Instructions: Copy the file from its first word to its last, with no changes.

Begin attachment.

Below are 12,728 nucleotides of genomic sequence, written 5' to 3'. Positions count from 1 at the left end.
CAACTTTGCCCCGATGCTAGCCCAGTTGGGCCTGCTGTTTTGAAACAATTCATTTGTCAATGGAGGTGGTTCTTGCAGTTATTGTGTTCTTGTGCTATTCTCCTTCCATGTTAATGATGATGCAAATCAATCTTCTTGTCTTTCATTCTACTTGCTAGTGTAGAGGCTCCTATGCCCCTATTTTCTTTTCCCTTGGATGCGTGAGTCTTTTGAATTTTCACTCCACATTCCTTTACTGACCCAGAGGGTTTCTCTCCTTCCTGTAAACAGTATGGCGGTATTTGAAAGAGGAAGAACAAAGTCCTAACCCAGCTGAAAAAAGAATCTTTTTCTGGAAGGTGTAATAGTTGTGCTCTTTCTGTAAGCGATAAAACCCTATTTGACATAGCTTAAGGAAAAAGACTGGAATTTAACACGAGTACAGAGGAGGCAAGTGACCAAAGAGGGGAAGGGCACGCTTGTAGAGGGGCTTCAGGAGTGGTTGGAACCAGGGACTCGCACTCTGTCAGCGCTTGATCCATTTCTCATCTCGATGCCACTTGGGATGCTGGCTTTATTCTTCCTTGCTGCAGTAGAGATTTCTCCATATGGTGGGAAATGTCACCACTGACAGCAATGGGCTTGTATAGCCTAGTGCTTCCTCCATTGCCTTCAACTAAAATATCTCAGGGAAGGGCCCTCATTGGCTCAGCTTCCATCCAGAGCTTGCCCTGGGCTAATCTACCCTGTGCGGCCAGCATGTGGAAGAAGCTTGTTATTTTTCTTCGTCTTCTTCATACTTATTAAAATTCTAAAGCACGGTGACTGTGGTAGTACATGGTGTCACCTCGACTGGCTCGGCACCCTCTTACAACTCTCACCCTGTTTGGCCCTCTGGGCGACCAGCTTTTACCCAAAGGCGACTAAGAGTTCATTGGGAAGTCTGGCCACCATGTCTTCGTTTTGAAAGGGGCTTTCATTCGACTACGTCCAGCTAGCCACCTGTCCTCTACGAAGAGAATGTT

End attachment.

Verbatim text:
Below are 12,728 nucleotides of genomic sequence, written 5' to 3'. Positions count from 1 at the left end.
CAACTTTGCCCCGATGCTAGCCCAGTTGGGCCTGCTGTTTTGAAACAATTCATTTGTCAATGGAGGTGGTTCTTGCAGTTATTGTGTTCTTGTGCTATTCTCCTTCCATGTTAATGATGATGCAAATCAATCTTCTTGTCTTTCATTCTACTTGCTAGTGTAGAGGCTCCTATGCCCCTATTTTCTTTTCCCTTGGATGCGTGAGTCTTTTGAATTTTCACTCCACATTCCTTTACTGACCCAGAGGGTTTCTCTCCTTCCTGTAAACAGTATGGCGGTATTTGAAAGAGGAAGAACAAAGTCCTAACCCAGCTGAAAAAAGAATCTTTTTCTGGAAGGTGTAATAGTTGTGCTCTTTCTGTAAGCGATAAAACCCTATTTGACATAGCTTAAGGAAAAAGACTGGAATTTAACACGAGTACAGAGGAGGCAAGTGACCAAAGAGGGGAAGGGCACGCTTGTAGAGGGGCTTCAGGAGTGGTTGGAACCAGGGACTCGCACTCTGTCAGCGCTTGATCCATTTCTCATCTCGATGCCACTTGGGATGCTGGCTTTATTCTTCCTTGCTGCAGTAGAGATTTCTCCATATGGTGGGAAATGTCACCACTGACAGCAATGGGCTTGTATAGCCTAGTGCTTCCTCCATTGCCTTCAACTAAAATATCTCAGGGAAGGGCCCTCATTGGCTCAGCTTCCATCCAGAGCTTGCCCTGGGCTAATCTACCCTGTGCGGCCAGCATGTGGAAGAAGCTTGTTATTTTTCTTCGTCTTCTTCATACTTATTAAAATTCTAAAGCACGGTGACTGTGGTAGTACATGGTGTCACCTCGACTGGCTCGGCACCCTCTTACAACTCTCACCCTGTTTGGCCCTCTGGGCGACCAGCTTTTACCCAAAGGCGACTAAGAGTTCATTGGGAAGTCTGGCCACCATGTCTTCGTTTTGAAAGGGGCTTTCATTCGACTACGTCCAGCTAGCCACCTGTCCTCTACGAAGAGAATGTT